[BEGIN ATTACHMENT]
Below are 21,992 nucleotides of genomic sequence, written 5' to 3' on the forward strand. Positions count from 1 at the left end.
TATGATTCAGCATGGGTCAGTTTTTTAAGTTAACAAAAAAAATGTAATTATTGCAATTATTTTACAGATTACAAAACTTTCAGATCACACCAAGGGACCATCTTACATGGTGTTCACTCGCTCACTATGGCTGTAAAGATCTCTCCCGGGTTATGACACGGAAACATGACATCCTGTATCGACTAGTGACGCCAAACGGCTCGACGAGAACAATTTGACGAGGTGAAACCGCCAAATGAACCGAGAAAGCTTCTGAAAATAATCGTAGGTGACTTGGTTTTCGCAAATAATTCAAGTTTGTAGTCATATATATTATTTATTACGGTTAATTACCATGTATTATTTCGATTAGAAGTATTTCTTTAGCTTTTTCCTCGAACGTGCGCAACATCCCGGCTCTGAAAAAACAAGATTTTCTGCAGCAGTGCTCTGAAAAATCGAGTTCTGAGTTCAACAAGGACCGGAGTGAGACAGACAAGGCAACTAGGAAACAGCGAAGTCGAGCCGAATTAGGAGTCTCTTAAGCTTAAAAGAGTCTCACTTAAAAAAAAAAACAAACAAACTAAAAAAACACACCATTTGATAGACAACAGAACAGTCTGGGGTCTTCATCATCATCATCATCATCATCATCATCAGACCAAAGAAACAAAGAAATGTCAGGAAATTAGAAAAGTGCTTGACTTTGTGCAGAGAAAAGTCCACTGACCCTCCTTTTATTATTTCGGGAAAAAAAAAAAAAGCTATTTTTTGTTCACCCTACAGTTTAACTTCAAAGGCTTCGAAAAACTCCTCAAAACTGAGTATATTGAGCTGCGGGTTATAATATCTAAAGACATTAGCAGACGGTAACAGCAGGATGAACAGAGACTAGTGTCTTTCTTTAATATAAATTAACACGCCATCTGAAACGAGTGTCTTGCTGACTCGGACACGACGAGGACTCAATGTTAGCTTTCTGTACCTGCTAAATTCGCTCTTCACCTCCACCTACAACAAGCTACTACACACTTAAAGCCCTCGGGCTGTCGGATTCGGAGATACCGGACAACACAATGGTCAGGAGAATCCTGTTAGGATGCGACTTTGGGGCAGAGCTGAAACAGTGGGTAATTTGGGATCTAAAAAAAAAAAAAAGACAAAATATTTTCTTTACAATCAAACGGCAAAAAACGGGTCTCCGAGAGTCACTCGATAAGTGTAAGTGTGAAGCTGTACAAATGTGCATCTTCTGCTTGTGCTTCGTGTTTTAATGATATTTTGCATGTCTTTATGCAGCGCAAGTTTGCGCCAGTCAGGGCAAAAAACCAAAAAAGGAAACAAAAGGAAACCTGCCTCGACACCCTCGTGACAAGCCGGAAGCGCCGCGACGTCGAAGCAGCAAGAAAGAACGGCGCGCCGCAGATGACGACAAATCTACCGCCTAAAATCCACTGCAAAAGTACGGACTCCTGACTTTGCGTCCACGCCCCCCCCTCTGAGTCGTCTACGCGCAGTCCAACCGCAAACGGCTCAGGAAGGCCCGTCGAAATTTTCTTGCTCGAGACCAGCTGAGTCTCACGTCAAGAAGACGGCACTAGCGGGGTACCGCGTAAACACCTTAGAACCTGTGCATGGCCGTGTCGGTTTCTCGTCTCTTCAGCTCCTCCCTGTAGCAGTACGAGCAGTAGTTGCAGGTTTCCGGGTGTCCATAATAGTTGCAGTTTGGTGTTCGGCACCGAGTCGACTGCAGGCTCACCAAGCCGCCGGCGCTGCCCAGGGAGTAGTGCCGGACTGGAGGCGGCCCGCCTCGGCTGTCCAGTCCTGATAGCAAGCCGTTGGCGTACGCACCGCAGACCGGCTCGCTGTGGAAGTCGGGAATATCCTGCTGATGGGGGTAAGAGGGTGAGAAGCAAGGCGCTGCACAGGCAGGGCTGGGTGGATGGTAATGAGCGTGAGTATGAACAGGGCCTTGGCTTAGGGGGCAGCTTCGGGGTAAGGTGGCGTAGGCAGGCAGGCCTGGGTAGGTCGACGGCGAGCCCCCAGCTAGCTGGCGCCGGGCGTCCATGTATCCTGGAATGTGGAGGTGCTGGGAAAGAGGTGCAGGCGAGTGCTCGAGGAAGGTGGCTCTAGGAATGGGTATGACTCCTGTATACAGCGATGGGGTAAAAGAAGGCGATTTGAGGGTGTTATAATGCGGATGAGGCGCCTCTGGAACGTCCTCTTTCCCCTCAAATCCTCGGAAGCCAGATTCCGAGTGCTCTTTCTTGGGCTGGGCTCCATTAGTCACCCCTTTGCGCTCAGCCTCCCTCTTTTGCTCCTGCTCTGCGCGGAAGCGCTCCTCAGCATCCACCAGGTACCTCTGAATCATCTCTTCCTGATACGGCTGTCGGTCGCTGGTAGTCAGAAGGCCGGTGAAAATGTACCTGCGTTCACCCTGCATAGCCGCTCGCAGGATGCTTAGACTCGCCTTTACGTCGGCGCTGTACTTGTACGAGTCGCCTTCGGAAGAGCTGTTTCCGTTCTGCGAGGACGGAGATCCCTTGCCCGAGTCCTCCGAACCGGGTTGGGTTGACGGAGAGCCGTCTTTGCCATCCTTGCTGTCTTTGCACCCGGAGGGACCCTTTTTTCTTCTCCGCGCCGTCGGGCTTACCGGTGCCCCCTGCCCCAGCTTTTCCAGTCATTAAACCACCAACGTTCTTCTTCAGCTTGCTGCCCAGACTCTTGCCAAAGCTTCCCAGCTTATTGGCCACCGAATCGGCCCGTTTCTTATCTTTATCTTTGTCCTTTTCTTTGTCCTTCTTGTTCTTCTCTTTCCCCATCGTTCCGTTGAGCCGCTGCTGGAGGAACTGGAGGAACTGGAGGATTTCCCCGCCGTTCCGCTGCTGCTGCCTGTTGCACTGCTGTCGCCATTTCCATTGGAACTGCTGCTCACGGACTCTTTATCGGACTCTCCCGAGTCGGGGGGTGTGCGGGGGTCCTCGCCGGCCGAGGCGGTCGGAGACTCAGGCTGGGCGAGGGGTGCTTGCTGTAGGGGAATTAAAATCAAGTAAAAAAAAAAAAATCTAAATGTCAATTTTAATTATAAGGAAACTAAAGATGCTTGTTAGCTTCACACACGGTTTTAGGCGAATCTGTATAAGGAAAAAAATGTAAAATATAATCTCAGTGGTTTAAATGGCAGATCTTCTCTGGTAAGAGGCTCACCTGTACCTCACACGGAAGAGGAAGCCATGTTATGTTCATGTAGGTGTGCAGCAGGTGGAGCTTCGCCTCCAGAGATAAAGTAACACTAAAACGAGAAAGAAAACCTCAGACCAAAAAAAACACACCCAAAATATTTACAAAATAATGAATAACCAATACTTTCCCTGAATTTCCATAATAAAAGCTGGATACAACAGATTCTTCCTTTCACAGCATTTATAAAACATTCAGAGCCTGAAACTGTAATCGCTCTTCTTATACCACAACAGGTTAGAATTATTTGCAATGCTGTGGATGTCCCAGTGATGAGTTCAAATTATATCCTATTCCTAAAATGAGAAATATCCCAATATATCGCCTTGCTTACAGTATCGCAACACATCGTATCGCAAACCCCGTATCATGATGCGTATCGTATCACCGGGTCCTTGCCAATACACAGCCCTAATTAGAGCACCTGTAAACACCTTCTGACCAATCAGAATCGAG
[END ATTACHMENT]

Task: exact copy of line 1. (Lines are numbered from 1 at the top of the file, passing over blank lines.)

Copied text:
Below are 21,992 nucleotides of genomic sequence, written 5' to 3' on the forward strand. Positions count from 1 at the left end.